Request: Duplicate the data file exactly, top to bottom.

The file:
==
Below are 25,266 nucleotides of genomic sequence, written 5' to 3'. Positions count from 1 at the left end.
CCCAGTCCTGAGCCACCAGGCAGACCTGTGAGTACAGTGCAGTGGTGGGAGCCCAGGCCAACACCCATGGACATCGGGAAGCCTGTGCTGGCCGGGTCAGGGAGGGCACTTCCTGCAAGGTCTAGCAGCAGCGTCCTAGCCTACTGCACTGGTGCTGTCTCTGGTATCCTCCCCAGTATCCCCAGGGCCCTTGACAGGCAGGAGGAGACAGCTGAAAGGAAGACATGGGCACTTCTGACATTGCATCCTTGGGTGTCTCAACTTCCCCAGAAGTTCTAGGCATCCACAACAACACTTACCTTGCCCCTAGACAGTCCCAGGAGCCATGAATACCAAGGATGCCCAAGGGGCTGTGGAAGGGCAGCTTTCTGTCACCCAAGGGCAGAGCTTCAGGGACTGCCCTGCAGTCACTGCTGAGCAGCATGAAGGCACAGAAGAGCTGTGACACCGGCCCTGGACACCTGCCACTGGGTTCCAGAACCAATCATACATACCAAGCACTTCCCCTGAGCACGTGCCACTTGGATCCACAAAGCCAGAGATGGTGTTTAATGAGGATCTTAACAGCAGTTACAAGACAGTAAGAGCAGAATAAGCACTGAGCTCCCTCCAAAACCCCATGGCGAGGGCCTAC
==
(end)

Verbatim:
Below are 25,266 nucleotides of genomic sequence, written 5' to 3'. Positions count from 1 at the left end.
CCCAGTCCTGAGCCACCAGGCAGACCTGTGAGTACAGTGCAGTGGTGGGAGCCCAGGCCAACACCCATGGACATCGGGAAGCCTGTGCTGGCCGGGTCAGGGAGGGCACTTCCTGCAAGGTCTAGCAGCAGCGTCCTAGCCTACTGCACTGGTGCTGTCTCTGGTATCCTCCCCAGTATCCCCAGGGCCCTTGACAGGCAGGAGGAGACAGCTGAAAGGAAGACATGGGCACTTCTGACATTGCATCCTTGGGTGTCTCAACTTCCCCAGAAGTTCTAGGCATCCACAACAACACTTACCTTGCCCCTAGACAGTCCCAGGAGCCATGAATACCAAGGATGCCCAAGGGGCTGTGGAAGGGCAGCTTTCTGTCACCCAAGGGCAGAGCTTCAGGGACTGCCCTGCAGTCACTGCTGAGCAGCATGAAGGCACAGAAGAGCTGTGACACCGGCCCTGGACACCTGCCACTGGGTTCCAGAACCAATCATACATACCAAGCACTTCCCCTGAGCACGTGCCACTTGGATCCACAAAGCCAGAGATGGTGTTTAATGAGGATCTTAACAGCAGTTACAAGACAGTAAGAGCAGAATAAGCACTGAGCTCCCTCCAAAACCCCATGGCGAGGGCCTAC